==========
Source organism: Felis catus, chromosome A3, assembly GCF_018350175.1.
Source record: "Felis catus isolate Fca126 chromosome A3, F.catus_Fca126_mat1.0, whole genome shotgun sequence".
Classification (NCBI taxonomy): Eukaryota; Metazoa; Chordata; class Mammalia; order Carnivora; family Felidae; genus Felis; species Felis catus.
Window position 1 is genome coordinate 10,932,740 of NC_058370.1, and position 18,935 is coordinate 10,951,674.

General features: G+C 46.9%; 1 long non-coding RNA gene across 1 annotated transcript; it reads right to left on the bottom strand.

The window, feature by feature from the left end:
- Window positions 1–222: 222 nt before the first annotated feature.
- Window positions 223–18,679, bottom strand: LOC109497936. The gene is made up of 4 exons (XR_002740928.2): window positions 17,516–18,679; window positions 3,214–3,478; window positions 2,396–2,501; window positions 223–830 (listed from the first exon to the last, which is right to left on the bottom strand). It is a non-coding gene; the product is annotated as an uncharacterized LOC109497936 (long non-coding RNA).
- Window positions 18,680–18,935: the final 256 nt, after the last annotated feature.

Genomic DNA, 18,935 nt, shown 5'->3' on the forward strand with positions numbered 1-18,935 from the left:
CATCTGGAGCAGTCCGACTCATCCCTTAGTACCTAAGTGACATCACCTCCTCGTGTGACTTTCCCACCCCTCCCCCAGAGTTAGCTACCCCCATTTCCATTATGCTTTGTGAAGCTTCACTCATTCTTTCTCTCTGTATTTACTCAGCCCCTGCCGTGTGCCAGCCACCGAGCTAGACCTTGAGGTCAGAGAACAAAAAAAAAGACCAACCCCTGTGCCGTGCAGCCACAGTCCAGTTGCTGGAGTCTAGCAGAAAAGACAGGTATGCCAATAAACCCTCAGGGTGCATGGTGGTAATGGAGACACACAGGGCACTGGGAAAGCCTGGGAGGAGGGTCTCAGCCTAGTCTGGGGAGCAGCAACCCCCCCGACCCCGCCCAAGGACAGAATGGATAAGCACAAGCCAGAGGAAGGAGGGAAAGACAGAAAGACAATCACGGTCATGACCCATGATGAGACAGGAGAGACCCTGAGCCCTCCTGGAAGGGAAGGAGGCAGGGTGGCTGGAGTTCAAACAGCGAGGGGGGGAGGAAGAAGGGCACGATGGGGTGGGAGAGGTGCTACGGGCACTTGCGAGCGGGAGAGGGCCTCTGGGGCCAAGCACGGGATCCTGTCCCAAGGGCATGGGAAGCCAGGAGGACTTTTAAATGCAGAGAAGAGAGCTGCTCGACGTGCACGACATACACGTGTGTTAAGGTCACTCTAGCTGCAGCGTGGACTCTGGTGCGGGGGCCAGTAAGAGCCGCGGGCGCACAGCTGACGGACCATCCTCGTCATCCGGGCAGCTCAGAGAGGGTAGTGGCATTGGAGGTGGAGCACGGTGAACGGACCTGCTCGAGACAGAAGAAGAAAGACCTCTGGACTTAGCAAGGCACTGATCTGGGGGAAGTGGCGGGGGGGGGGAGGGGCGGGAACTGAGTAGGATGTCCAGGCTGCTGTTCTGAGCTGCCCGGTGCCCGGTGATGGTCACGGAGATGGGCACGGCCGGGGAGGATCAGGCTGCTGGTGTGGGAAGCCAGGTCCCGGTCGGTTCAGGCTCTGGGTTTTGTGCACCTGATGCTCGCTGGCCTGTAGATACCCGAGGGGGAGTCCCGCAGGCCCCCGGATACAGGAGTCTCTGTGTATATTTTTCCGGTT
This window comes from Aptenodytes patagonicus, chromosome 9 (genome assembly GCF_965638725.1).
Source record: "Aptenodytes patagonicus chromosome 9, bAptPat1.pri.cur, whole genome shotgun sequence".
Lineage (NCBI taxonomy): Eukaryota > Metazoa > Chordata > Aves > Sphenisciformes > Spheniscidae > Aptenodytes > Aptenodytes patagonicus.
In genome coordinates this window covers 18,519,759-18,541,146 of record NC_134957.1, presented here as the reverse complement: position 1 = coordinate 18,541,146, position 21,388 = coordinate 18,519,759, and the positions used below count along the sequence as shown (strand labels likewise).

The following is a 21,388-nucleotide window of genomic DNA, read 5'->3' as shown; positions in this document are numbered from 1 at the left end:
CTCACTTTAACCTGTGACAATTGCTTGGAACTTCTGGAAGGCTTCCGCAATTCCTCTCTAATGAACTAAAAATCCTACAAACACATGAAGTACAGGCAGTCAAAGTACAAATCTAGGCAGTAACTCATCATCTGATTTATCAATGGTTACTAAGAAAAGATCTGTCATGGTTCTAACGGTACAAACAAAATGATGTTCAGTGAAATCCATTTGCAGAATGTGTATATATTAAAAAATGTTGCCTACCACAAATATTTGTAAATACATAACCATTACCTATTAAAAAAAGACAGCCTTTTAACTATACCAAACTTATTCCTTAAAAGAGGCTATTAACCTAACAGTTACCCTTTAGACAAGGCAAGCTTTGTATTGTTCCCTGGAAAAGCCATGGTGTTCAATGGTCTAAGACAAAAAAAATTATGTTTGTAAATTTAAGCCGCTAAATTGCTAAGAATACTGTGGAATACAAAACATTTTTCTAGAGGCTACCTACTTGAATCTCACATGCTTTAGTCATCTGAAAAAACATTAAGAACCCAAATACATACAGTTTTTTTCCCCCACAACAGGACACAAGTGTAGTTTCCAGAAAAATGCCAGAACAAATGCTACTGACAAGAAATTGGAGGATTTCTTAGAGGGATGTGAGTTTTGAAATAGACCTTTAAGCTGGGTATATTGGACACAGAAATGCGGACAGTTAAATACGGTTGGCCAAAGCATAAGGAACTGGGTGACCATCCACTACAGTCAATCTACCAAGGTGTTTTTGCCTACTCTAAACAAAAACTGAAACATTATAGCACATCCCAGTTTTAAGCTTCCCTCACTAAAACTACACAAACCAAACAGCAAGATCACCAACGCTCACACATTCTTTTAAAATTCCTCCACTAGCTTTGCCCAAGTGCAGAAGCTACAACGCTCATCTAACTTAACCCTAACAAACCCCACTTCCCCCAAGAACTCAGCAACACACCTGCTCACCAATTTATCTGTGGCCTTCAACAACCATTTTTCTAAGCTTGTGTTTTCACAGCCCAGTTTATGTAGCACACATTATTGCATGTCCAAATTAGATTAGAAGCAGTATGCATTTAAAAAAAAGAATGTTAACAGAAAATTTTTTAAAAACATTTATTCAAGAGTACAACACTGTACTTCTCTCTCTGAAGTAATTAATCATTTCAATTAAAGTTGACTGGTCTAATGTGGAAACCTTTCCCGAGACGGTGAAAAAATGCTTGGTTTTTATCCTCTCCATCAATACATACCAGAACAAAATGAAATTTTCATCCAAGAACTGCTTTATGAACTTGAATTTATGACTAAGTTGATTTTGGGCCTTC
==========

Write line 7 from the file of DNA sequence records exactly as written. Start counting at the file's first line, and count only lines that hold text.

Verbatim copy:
- Window positions 1–222: 222 nt before the first annotated feature.